In 1970s, aliens send a female android diplomat to Earth on a mission of peace. She lands in war-torn Palestine instead of MIT by mistake and meets a friendly UK journalist there. They begin a series of insightful conversations.
A nearly wordless visual narrative intercuts two main stories and a couple of minor ones. A woman, perhaps the Madonna, brings forth her baby to a crowd of intrusive paparazzi; she tries to... See full summary »
A film with no spoken dialogue, just follows the music and lyrics of Benjamin Britten's "War Requiem, which include WWI soldier poet Wilfred Owen's poems reflecting the war's horrors. It ... See full summary »
Emmy Coer, a computer genius, devises a method of communicating with the past by tapping into undying information waves. She manages to reach the world of Ada Lovelace, founder of the idea ... See full summary »
Little Billy's life is tormented by his scheming aunt who drags him daily to the cemetery and forces him to clean his uncle's headstone. In the forbidden zone Billy meets Myrtle, a little ... See full summary »
A dramatization, in modern theatrical style, of the life and thought of the Viennese-born, Cambridge-educated philosopher Ludwig Wittgenstein (1889-1951), whose principal interest was the ... See full summary »
Young nobleman Orlando is commanded by Queen Elizabeth I to stay forever young. Miraculously, he does just that. The film follows him as he moves through several centuries of British ... See full summary »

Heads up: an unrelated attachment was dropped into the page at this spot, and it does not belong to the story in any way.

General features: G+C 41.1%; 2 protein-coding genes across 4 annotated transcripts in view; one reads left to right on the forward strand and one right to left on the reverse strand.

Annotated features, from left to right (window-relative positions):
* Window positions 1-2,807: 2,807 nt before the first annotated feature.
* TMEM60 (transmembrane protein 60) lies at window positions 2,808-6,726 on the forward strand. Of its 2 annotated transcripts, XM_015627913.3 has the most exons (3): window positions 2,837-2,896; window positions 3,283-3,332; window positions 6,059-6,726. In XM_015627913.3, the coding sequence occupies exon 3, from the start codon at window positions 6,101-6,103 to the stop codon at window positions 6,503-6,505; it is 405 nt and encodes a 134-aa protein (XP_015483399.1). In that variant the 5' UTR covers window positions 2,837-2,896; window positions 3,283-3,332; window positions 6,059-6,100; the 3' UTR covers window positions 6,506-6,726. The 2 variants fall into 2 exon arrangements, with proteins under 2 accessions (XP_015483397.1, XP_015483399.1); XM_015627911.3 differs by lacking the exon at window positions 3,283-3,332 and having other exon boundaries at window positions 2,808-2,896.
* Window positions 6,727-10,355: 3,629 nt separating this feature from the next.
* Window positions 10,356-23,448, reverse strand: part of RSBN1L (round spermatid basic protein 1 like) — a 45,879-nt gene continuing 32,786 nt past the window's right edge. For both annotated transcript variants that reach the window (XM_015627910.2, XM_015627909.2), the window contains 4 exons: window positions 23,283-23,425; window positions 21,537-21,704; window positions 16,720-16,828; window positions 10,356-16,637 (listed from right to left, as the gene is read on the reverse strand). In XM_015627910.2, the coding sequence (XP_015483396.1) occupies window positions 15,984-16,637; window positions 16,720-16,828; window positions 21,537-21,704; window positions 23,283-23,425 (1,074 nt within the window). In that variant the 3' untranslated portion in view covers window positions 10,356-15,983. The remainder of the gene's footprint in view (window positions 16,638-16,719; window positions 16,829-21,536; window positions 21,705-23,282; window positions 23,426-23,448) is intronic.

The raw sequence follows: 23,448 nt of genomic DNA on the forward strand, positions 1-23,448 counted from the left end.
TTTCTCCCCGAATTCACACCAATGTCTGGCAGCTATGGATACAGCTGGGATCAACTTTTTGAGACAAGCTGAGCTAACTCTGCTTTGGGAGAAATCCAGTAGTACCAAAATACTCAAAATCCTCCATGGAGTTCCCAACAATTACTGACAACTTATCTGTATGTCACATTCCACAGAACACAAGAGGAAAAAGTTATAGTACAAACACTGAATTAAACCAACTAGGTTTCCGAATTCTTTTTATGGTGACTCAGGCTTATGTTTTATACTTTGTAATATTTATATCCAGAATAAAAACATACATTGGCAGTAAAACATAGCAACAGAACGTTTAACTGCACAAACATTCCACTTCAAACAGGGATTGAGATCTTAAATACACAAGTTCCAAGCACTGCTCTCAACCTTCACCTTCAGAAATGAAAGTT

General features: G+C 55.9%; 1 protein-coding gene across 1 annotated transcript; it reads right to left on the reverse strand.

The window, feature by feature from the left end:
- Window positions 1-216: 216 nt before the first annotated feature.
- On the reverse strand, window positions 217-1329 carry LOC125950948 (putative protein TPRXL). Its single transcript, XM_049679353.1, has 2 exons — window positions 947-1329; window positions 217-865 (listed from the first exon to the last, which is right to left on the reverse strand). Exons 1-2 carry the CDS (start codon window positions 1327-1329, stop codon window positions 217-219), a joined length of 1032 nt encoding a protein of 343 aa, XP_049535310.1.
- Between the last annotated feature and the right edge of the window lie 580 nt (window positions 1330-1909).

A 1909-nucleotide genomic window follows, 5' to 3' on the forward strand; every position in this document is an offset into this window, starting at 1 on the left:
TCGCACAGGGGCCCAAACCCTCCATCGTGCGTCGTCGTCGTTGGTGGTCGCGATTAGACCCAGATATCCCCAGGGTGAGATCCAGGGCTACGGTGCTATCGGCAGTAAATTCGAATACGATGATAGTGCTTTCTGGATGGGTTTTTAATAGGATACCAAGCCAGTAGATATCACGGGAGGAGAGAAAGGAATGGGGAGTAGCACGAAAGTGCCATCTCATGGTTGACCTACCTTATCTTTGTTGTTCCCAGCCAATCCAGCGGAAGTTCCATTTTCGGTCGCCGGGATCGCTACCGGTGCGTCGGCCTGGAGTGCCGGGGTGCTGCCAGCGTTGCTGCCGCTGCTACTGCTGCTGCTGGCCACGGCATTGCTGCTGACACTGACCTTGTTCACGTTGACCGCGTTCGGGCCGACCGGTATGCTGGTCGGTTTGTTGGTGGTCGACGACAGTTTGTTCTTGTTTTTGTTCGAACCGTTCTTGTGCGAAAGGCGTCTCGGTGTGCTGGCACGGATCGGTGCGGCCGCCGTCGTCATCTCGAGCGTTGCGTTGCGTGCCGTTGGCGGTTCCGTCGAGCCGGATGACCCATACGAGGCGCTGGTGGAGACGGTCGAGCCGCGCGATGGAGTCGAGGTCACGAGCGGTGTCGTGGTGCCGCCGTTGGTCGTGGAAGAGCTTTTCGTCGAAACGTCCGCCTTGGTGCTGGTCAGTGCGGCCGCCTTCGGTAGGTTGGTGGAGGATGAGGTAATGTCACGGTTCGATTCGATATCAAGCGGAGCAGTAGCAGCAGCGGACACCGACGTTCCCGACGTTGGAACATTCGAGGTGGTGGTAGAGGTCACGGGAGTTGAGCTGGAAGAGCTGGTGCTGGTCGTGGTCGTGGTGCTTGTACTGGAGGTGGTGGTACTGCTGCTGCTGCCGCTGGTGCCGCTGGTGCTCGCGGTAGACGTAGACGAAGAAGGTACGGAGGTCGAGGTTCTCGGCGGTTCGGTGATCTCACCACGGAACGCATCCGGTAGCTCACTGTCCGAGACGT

Shortly before the WW II, Ella Gericke takes on the identity of her husband Max after his death to work instead of him in the factory. She continues to be Max until she herself doesn't even... See full summary »
Among Schlingensief's deliberately ugly and offending films, this stands out as unexpectedly beautiful - although it's a raw kind of beauty, reminiscent of Derek Jarman's visual poems "Last of England" or "The Garden". Much of the images are strongly processed, turning visuals into a grainy mess of colors; the sound track is coherent with that, accompanying tender love scenes with industrial noise - to great effect. Still, there are moments of intense beauty, as The Hero walks across a misty meadow in the early morning, or the shots of a fishing ship on a frozen seashore.
There is no real plot here, rather a series of scenes and images that map an unconsciousness in which saving and destructive forces are continually struggling, expressed in scenes and characters of a mythological quality. The destructive forces are embodied by Udo Kier's character, who sometimes appears as a restrained nobleman, sometimes as a soil-eating demon with bulging eyes. The object of the struggle seems to be love, embodied by Tilda Swinton (in a rather subdued performance), who is threatened by Kier and abducted by witches. A point to be made out of all this bursting, confusing imagery is, that you should not try to destroy the evil forces inside you but rather embrace and integrate them.
But even if you do not get the film, it's still worth looking at, for the sheer visceralty and overwhelming power of its images.
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